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Tuesday, September 13, 2011

Charlestown's ban on wind energy gets its first statewide review



Charlestown Strikes Up the Ban on Wind Turbines

By DAVE FISHER/ecoRI News staff
This small, residential, rooftop wind turbine
 is now illegal in Charlestown
.
CHARLESTOWN — The General Assembly’s newly enacted laws facilitating the siting, construction and power-purchase agreements for commercial-grade renewable energy projects took a big hit yesterday. At 9:52 last night, the town of Charlestown became a U.S. trendsetter in the renewable-energy sector when the Town Council voted to pass the first-in-the-country ban on any size or type of electricity-generating wind turbines. The sweeping prohibition applies to large commercial turbines as well as smaller, residential models.
After working for three years to craft an ordinance that was acceptable to residents, the most recent — and heavily redacted — incarnation of the town’s wind ordinance was passed by a vote of 3 to 2. Council members Greg Avedisian and Marjorie Frank were the dissenting votes, while members Lisa DiBello, Dan Slattery and President Thomas Gentz all cast "yea" votes on the ban.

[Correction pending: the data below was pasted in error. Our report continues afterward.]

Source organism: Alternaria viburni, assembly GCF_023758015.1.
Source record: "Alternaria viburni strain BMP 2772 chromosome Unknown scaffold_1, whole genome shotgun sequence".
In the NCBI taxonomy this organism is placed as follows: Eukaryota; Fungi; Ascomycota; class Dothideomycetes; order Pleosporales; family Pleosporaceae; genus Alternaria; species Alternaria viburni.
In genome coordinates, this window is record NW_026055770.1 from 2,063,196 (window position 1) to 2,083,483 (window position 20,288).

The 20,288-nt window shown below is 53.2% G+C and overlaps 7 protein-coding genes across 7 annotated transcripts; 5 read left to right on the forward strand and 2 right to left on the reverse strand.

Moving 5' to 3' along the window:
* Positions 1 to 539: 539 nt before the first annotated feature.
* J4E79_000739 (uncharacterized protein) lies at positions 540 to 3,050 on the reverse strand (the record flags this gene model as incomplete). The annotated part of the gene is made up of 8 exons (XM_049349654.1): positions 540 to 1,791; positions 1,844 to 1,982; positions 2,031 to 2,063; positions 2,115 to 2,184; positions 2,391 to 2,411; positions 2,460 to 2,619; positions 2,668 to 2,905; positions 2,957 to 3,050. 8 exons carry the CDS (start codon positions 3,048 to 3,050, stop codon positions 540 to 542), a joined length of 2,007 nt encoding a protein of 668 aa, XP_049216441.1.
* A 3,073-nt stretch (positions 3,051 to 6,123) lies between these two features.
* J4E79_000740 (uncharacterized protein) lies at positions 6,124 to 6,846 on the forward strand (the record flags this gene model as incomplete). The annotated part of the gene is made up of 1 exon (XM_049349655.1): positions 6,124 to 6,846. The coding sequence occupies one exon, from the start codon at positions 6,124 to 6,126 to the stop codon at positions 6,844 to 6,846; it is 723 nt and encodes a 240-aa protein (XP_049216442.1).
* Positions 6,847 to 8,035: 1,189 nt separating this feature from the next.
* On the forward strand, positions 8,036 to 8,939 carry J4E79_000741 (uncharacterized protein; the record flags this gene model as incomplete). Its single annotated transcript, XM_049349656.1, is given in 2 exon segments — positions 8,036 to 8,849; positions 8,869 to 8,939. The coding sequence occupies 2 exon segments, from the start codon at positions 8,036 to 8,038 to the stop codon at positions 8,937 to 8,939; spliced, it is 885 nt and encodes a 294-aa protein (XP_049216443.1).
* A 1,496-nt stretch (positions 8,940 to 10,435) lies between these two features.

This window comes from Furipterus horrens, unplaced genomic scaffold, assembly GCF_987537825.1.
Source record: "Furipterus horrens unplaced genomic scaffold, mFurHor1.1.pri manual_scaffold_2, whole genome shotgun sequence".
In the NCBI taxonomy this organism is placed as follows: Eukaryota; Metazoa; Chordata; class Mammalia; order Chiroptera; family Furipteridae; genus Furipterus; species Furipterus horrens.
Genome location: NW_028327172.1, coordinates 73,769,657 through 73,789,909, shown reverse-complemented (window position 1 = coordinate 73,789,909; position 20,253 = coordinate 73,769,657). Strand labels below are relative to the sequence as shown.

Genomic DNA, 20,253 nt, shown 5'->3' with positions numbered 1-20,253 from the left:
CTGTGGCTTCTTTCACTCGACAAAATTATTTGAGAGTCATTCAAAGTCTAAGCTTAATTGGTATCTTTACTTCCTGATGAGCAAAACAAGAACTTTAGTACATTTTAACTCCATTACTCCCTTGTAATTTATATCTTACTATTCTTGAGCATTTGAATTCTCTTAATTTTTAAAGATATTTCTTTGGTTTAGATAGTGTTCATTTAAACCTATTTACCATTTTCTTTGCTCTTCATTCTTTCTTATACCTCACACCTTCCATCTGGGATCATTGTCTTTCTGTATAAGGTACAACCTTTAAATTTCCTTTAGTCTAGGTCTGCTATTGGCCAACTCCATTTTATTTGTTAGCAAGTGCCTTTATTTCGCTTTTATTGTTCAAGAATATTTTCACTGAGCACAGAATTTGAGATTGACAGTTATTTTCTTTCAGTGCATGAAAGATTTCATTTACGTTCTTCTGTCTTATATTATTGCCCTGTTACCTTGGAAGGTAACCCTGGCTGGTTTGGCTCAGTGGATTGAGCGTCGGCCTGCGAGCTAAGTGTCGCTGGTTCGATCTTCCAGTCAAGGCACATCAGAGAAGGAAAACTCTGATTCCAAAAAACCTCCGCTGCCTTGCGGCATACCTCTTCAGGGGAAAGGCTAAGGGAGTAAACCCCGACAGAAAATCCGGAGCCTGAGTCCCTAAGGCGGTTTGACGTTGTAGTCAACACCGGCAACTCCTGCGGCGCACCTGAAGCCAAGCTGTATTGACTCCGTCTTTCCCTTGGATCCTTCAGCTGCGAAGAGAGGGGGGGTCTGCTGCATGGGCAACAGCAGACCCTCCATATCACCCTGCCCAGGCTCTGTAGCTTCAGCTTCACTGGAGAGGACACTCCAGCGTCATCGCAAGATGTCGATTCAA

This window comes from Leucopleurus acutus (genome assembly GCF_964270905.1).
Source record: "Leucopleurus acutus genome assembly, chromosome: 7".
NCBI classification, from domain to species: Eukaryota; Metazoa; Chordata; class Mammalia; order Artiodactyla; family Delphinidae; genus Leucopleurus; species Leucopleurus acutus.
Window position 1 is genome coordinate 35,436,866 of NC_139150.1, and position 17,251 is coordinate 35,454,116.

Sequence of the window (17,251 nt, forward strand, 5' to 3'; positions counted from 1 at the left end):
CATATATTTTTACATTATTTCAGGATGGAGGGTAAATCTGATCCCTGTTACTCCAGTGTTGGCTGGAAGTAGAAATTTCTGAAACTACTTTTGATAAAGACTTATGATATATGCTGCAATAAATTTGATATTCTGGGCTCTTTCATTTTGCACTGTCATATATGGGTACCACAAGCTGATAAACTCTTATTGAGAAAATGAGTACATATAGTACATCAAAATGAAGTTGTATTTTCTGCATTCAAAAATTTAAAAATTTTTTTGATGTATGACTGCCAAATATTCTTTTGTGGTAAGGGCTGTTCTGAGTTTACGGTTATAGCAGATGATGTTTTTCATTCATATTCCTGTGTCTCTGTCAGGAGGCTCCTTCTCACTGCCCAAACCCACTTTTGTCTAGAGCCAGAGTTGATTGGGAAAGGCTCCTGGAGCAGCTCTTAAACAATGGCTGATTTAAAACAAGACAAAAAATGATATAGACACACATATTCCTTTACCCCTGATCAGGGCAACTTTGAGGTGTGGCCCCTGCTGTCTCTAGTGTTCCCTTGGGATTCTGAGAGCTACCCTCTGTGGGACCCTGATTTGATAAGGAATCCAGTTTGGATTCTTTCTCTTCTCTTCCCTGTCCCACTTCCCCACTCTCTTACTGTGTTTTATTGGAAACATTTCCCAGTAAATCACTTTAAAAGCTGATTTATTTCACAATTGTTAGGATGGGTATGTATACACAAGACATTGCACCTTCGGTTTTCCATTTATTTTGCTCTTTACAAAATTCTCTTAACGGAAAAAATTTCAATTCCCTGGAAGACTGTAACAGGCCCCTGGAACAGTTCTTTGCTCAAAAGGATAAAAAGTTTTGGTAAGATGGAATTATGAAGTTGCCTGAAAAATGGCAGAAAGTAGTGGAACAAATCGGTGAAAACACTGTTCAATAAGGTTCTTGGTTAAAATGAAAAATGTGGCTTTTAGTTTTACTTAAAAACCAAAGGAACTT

The idea for an outright ban was borne of the mind of town solicitor Peter Ruggiero. This month would have marked the one-year anniversary of the previous moratorium on wind-turbine construction. According to Ruggiero, Rhode Island case law insists moratoria, by legal definition, should be short term, stopgap measures to allow local governments more time to craft sufficient and efficient ordinances. Local arbiters of jurisprudence would have looked unfavorably on an extension of that moratorium, he said.
“It is better, from a legal standpoint, for the town to enact the ban, and work on crafting a new wind ordinance from the ground up," Ruggiero said.